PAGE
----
The first appellate decision following the Supreme Court’s “domestic injury” requirement in civil RICO has cleared up the vexing uncertainty about what this really means. In Bascunan v. Elsaca the Second Circuit reversed a lower court decision which had held a dispute between two Chileans over the theft of large sums of money held in family trusts did not involve a “domestic injury.”

The district judge in New York City had focused on the citizenship of the parties in his analysis rather than the location of the RICO violations. He relied primarily on New York’s accrual rules for tort claims, which might have made sense since RICO is a statutory tort and the RJR Nabisco decision intentionally left the analysis of “domestic injury” open for judicial debate. (The plaintiff in the Supreme Court conceded it had not suffered a “domestic injury,” an unecessary concession since there was no settled understanding of what that meant.) The result of the district court’s decision is that RICO would not apply to foreigners even if they commit crimes in this country, which the Supreme Court suggested was an untenable outcome in RJR Nabisco.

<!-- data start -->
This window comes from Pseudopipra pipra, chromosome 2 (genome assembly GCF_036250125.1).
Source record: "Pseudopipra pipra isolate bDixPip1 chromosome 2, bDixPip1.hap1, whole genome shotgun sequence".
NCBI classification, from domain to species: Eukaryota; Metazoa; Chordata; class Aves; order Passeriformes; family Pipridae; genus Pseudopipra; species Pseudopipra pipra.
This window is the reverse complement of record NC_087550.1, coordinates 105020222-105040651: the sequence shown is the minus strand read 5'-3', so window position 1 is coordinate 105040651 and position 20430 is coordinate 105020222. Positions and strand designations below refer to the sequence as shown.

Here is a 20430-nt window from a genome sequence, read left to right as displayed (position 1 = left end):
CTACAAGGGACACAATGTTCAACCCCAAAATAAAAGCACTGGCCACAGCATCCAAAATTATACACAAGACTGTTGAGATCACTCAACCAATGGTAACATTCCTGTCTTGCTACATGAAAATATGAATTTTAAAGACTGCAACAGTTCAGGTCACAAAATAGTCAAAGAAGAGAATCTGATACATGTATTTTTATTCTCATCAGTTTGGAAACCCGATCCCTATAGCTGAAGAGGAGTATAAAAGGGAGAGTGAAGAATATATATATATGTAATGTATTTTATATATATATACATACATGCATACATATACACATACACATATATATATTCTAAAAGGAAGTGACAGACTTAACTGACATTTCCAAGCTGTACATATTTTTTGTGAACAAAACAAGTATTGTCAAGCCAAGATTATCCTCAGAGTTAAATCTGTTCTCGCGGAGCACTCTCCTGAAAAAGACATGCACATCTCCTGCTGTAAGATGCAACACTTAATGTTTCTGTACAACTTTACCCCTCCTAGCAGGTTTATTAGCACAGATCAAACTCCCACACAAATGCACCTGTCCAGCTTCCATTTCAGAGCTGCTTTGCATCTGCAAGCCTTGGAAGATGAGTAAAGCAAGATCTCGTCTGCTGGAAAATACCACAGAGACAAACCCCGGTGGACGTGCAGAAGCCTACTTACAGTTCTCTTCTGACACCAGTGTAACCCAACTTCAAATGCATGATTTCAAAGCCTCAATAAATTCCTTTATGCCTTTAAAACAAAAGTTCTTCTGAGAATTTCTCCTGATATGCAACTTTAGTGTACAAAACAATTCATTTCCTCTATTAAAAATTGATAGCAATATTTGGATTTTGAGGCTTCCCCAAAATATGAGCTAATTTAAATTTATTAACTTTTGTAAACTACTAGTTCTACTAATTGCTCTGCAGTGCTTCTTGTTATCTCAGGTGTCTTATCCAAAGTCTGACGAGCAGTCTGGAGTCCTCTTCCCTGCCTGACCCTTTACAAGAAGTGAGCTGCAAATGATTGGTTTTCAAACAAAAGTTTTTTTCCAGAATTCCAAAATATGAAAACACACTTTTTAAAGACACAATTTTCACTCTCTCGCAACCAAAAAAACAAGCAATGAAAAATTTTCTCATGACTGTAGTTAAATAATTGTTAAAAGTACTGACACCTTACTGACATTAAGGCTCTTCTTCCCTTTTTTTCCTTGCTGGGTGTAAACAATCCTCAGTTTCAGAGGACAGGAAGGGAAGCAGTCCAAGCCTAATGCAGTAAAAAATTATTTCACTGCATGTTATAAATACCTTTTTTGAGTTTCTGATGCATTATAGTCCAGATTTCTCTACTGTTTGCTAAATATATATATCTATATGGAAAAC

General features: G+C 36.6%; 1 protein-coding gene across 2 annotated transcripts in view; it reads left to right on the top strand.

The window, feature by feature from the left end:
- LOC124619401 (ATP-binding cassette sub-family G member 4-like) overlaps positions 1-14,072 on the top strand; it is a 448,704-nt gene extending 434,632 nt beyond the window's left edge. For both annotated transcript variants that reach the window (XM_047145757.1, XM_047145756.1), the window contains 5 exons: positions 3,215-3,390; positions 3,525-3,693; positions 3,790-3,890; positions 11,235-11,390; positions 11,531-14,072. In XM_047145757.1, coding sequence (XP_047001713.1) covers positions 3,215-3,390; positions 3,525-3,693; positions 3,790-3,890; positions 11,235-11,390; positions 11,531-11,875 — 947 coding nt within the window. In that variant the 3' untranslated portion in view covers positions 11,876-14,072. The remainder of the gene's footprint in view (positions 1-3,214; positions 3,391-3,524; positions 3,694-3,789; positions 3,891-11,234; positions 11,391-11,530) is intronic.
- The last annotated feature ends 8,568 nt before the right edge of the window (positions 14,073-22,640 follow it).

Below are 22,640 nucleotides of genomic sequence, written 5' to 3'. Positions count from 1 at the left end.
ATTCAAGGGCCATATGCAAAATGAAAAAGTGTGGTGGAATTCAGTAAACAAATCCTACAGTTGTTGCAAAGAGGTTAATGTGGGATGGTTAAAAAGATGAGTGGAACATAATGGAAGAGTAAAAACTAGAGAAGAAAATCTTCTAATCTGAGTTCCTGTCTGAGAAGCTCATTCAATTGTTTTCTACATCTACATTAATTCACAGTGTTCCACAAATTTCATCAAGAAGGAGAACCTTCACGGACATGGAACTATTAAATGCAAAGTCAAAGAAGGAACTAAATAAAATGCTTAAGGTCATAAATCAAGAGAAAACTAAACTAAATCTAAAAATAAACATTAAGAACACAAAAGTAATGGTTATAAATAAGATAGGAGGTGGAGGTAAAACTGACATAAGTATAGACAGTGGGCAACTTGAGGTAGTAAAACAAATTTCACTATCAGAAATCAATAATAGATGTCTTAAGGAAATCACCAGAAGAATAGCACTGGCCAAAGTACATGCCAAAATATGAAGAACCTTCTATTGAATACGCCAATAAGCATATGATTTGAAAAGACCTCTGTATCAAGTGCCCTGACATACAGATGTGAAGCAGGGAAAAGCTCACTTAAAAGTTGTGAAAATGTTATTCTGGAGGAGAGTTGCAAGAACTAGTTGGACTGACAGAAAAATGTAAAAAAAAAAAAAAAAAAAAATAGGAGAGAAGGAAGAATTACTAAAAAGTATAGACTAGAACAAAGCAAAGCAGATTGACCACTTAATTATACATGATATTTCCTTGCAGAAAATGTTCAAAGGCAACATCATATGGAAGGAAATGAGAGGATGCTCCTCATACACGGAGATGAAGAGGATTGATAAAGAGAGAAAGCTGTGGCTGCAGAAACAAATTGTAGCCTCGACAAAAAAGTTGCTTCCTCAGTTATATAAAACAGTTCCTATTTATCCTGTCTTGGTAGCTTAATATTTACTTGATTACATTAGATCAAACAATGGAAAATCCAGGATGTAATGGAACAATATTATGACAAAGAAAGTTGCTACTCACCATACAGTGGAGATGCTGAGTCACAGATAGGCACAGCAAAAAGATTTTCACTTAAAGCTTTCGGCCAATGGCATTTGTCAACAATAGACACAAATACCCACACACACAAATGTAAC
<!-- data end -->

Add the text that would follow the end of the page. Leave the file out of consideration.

The Second Circuit took a more factual analysis of the case and examined each of the Plaitiff’s four alleged injuries separately. It decided that two were not domestic because the thefts were committed abroad. The only U.S. connection was parking the money in accounts in New York financial institutions thereafter. But the other two thefts occurred from New York. So those were domestic. Thus, the rule enunciated is that the property involved in an injury must be “physically located in the U.S.” for there to be a domestic injury. This is going to please the financial services sector because so much of the world’s wealth passes through accounts based here. This surely was a factor in the Second Circuit’s reasoning as it sits in Manhattan. where the largest banks are headquartered.

But foreigners who orchestrate crimes which are carried out in this country can clearly be sued under RICO. They cause “domestic injuries” for purposes of 1964(c), RICO’s civil damages provision, and although this case did not pass on the issue of the extraterritoriality of the wire fraud statute, that has already been interpreted by the lower courts to apply to “domestic applications.” This is a welcome clarification to a huge uncertain area in RICO cases with foreign players.